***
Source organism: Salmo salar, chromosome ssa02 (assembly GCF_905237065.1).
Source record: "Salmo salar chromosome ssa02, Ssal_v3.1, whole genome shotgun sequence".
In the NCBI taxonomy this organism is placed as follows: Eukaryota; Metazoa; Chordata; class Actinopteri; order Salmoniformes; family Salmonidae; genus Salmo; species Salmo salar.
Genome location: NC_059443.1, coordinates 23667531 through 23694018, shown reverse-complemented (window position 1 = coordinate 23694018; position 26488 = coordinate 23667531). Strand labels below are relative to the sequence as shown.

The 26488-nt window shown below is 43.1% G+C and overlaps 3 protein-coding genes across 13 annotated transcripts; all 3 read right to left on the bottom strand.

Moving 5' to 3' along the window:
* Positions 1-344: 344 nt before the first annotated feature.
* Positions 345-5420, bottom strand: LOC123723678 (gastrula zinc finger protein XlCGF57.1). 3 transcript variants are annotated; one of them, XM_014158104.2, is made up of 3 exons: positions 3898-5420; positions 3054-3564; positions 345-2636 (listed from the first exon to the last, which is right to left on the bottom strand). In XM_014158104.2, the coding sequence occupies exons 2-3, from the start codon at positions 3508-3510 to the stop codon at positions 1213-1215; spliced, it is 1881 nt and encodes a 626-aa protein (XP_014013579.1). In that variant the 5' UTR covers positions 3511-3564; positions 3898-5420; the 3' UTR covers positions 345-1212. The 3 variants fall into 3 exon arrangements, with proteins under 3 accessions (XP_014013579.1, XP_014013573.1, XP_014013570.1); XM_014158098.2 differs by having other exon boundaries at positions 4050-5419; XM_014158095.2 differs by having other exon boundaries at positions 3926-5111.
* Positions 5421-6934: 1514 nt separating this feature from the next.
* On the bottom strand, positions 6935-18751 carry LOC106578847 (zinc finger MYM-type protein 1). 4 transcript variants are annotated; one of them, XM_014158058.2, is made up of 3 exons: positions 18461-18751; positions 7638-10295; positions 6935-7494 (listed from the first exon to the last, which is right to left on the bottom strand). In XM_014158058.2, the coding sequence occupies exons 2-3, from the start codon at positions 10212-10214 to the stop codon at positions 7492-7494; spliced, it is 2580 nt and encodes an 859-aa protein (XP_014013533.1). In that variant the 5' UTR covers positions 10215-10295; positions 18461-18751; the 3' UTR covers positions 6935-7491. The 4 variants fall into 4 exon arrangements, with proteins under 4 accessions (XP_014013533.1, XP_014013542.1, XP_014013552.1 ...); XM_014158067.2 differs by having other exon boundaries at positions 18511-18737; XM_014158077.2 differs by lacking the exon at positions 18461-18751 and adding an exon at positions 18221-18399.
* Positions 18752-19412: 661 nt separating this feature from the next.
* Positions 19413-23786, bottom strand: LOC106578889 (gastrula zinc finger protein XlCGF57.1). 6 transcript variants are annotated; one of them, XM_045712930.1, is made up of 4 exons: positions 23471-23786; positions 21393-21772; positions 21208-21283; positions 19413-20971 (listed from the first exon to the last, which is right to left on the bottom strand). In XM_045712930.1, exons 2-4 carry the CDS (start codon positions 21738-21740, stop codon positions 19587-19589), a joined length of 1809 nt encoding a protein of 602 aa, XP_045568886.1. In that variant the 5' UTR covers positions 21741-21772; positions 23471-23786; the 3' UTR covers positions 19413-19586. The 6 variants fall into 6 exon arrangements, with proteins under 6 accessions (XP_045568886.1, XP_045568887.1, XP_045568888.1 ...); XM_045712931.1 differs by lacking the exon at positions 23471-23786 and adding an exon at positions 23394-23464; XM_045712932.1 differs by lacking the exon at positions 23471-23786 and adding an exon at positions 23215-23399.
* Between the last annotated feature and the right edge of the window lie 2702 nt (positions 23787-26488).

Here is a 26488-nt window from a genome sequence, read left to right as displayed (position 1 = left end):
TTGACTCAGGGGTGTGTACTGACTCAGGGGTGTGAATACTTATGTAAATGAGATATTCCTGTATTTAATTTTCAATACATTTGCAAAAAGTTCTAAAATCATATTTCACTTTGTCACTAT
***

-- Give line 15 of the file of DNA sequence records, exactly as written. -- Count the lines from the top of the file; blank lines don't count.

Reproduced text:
TTGACTCAGGGGTGTGTACTGACTCAGGGGTGTGAATACTTATGTAAATGAGATATTCCTGTATTTAATTTTCAATACATTTGCAAAAAGTTCTAAAATCATATTTCACTTTGTCACTAT